FREDERICKSBURG, Va. (WTVR) - Former Virginia Governor Doug Wilder said he still plans to build a National Slavery Museum, despite an on-going legal fight over taxes the yet-to-be-built museum owes the city of Fredericksburg.
"It's a story that needs to be told. Not who owes this amount of taxes on it," Wilder said outside court in Fredericksburg on Tuesday. "Does anyone know about slavery? Does anyone know how this nation was built?"
During Tuesday's hearing, a judge appointed a commissioner of chancery -- or neutral attorney -- to look at all the numbers and determine the fair-market value for the 38-acre site off Interstate 95 on which the museum was designed to sit.
A decision is due in mid-July.
"The order that was presented gave July 15th as the return date for the order to be submitted. So it puts us on a pretty short time frame," John Rife, attorney for Fredericksburg, said.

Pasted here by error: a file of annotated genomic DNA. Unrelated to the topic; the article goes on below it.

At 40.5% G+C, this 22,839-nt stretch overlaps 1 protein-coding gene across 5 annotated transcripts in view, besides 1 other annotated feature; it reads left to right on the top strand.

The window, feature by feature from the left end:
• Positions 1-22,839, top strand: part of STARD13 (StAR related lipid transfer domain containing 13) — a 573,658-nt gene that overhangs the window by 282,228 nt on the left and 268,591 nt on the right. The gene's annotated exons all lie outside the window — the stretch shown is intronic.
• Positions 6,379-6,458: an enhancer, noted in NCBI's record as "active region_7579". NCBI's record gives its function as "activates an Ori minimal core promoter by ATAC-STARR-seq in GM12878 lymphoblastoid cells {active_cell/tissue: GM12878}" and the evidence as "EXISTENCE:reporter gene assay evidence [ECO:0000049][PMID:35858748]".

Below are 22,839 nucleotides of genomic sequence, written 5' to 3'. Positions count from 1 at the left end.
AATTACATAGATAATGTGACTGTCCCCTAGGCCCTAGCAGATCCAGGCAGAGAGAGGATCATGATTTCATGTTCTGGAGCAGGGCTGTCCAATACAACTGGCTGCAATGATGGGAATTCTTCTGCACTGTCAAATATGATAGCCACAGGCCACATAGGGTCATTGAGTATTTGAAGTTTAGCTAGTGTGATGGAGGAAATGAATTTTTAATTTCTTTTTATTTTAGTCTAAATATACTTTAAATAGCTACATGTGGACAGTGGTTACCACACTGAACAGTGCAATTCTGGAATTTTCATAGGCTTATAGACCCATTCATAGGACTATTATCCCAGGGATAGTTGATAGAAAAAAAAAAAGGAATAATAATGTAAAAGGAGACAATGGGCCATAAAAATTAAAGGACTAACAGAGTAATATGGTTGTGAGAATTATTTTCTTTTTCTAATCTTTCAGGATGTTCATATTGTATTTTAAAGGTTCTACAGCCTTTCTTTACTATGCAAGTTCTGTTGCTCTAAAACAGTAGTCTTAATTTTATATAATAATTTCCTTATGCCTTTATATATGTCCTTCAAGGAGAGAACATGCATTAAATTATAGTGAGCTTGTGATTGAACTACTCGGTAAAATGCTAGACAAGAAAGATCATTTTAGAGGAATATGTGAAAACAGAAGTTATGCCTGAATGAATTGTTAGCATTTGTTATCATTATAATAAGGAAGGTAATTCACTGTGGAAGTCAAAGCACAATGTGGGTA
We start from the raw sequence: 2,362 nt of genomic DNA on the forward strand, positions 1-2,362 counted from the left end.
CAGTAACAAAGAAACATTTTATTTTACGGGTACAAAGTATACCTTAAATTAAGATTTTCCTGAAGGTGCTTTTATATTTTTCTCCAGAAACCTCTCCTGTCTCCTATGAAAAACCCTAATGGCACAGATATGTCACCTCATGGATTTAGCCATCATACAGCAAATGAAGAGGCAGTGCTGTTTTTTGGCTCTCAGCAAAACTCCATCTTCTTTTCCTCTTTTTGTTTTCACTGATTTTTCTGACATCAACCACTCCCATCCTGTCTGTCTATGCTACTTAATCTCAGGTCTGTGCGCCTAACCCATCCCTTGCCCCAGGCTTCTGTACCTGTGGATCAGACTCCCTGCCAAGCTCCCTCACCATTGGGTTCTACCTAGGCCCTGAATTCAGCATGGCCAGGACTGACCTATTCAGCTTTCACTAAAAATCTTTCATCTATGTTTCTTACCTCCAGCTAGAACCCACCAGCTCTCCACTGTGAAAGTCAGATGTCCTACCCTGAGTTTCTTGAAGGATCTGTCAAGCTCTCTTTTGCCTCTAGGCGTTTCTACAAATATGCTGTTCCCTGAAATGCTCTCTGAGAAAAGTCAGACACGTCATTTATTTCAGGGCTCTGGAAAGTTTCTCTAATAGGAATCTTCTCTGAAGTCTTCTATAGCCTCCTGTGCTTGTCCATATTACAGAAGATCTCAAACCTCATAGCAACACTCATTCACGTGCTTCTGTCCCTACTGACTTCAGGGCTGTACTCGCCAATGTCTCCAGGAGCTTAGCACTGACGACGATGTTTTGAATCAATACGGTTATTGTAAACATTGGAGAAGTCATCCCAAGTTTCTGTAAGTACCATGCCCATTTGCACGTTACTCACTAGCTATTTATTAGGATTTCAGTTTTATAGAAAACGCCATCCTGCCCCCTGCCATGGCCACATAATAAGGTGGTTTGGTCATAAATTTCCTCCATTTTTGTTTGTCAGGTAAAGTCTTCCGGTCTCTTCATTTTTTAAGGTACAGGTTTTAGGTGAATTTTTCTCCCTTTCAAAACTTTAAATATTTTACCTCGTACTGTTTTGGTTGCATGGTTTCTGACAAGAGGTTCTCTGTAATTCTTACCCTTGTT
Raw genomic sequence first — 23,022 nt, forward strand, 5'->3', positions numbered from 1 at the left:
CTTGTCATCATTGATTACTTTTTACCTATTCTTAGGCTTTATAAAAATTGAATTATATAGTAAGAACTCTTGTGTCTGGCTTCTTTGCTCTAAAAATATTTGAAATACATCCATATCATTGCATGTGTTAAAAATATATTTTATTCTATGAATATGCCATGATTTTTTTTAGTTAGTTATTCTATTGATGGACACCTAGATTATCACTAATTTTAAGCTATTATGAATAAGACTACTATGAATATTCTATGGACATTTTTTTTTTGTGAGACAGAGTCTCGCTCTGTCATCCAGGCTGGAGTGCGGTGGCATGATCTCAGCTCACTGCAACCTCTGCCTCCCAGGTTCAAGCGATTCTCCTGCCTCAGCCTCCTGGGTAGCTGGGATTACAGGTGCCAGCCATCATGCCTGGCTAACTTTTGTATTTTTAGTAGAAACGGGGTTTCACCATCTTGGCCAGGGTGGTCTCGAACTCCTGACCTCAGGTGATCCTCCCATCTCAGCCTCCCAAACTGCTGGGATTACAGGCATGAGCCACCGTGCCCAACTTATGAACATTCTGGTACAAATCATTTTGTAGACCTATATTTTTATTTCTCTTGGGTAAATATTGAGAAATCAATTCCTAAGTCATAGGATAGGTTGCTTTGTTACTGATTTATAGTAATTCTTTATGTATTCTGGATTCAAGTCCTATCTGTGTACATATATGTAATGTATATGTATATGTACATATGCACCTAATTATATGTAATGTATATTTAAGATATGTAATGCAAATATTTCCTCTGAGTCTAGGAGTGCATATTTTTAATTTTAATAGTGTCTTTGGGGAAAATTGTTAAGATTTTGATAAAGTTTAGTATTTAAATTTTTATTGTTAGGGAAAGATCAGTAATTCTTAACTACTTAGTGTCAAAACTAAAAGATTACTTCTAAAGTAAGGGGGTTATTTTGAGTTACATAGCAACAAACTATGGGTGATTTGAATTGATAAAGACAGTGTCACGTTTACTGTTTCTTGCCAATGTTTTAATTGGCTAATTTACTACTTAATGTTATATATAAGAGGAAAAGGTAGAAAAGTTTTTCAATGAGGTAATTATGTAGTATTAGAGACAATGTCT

The case hinged on an assessment of the property by the city that came back millions of dollars less than a similar appraisal in 2008. Wilder’s legal team has argued the decreased assessment should mean a lower tax bill.
According to the city, the land is worth $7.5 million, leaving Wilder and the museum with a $300,000 tax bill. An independent assessor for the museum however valued the land at just $750,000, due to restrictions on the property.
Attorneys for the museum said they would and could pay a "fair price" when it came to the tax bill.
"Just let's get it resolved so that taxes can be paid and we can move forward," Joe Morrissey, attorney for the National Slavery Museum, said.